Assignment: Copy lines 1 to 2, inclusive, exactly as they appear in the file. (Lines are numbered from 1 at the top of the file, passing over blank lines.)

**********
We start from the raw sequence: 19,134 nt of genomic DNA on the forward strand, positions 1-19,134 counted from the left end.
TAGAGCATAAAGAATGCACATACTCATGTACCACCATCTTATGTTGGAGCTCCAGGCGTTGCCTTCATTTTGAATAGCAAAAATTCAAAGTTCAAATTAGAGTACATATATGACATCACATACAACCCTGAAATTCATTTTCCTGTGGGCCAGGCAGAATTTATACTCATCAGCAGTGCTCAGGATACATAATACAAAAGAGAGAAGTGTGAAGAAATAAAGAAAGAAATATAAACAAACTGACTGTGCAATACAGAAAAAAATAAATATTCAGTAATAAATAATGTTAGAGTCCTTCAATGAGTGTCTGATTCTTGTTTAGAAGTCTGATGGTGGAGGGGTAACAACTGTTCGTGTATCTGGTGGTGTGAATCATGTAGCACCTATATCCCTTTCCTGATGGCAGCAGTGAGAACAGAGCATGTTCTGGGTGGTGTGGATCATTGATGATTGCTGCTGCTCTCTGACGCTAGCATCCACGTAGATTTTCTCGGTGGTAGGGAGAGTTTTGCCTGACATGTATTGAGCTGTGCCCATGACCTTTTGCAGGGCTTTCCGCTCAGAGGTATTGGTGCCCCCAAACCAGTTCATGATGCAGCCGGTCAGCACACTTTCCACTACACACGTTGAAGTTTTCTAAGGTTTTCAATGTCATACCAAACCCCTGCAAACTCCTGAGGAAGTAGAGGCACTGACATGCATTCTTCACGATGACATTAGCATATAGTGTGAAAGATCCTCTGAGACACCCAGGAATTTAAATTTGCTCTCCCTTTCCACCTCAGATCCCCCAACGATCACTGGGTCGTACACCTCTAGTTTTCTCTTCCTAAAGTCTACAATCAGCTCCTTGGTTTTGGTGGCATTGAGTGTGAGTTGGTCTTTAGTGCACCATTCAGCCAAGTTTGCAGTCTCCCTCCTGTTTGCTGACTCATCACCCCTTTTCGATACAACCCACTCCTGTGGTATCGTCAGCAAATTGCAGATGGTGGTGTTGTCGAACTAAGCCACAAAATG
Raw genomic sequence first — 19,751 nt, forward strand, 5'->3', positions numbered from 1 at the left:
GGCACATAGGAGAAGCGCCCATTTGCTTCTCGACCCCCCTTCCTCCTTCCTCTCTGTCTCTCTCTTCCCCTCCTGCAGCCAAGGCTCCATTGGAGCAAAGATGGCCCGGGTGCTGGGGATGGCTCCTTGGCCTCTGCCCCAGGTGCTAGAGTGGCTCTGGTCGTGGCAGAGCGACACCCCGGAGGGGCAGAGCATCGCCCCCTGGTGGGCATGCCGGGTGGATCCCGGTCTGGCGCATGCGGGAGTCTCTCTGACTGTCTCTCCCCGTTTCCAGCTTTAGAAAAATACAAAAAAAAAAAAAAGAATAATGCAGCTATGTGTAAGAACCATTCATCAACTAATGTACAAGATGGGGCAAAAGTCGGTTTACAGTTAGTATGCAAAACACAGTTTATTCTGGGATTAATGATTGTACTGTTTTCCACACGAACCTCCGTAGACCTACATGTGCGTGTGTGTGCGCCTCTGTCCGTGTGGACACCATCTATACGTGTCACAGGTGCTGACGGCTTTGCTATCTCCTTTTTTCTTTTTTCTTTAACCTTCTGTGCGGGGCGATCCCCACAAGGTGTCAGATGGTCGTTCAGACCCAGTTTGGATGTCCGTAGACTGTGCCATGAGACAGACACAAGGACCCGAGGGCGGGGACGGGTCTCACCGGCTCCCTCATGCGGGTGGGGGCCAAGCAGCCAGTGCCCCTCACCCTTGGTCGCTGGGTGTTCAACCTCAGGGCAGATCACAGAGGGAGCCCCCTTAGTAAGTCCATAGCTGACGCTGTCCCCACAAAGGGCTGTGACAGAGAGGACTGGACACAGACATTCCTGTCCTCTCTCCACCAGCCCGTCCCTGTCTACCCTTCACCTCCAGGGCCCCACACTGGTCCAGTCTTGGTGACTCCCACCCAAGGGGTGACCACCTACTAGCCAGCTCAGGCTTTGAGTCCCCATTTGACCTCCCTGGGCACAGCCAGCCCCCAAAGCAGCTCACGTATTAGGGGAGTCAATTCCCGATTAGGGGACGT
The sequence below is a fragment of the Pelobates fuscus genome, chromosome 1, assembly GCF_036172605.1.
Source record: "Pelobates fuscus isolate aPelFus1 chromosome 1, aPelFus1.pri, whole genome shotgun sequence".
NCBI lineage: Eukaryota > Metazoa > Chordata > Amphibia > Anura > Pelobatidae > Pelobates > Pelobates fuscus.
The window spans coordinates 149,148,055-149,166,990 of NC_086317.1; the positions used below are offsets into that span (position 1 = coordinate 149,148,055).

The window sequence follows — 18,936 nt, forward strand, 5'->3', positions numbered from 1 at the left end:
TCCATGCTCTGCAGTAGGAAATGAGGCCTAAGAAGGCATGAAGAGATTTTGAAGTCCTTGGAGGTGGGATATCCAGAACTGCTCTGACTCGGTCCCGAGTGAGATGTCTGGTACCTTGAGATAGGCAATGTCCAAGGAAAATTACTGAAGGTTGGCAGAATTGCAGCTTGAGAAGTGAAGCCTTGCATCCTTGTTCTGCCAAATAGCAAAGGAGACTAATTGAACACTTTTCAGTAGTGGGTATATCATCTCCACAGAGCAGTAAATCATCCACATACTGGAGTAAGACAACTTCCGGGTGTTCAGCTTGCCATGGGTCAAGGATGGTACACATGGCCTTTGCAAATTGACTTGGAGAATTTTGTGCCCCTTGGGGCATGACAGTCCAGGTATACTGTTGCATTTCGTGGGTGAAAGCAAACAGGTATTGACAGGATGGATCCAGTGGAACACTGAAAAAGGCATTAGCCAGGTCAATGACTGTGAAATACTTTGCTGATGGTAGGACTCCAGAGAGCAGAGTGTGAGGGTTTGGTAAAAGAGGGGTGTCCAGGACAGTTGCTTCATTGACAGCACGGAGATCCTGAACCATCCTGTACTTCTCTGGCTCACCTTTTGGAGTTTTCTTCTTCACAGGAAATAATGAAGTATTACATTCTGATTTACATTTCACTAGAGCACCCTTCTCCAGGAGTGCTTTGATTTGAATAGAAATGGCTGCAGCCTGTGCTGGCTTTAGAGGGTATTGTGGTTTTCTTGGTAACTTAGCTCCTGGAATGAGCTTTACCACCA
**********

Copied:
We start from the raw sequence: 19,134 nt of genomic DNA on the forward strand, positions 1-19,134 counted from the left end.
TAGAGCATAAAGAATGCACATACTCATGTACCACCATCTTATGTTGGAGCTCCAGGCGTTGCCTTCATTTTGAATAGCAAAAATTCAAAGTTCAAATTAGAGTACATATATGACATCACATACAACCCTGAAATTCATTTTCCTGTGGGCCAGGCAGAATTTATACTCATCAGCAGTGCTCAGGATACATAATACAAAAGAGAGAAGTGTGAAGAAATAAAGAAAGAAATATAAACAAACTGACTGTGCAATACAGAAAAAAATAAATATTCAGTAATAAATAATGTTAGAGTCCTTCAATGAGTGTCTGATTCTTGTTTAGAAGTCTGATGGTGGAGGGGTAACAACTGTTCGTGTATCTGGTGGTGTGAATCATGTAGCACCTATATCCCTTTCCTGATGGCAGCAGTGAGAACAGAGCATGTTCTGGGTGGTGTGGATCATTGATGATTGCTGCTGCTCTCTGACGCTAGCATCCACGTAGATTTTCTCGGTGGTAGGGAGAGTTTTGCCTGACATGTATTGAGCTGTGCCCATGACCTTTTGCAGGGCTTTCCGCTCAGAGGTATTGGTGCCCCCAAACCAGTTCATGATGCAGCCGGTCAGCACACTTTCCACTACACACGTTGAAGTTTTCTAAGGTTTTCAATGTCATACCAAACCCCTGCAAACTCCTGAGGAAGTAGAGGCACTGACATGCATTCTTCACGATGACATTAGCATATAGTGTGAAAGATCCTCTGAGACACCCAGGAATTTAAATTTGCTCTCCCTTTCCACCTCAGATCCCCCAACGATCACTGGGTCGTACACCTCTAGTTTTCTCTTCCTAAAGTCTACAATCAGCTCCTTGGTTTTGGTGGCATTGAGTGTGAGTTGGTCTTTAGTGCACCATTCAGCCAAGTTTGCAGTCTCCCTCCTGTTTGCTGACTCATCACCCCTTTTCGATACAACCCACTCCTGTGGTATCGTCAGCAAATTGCAGATGGTGGTGTTGTCGAACTAAGCCACAAAATG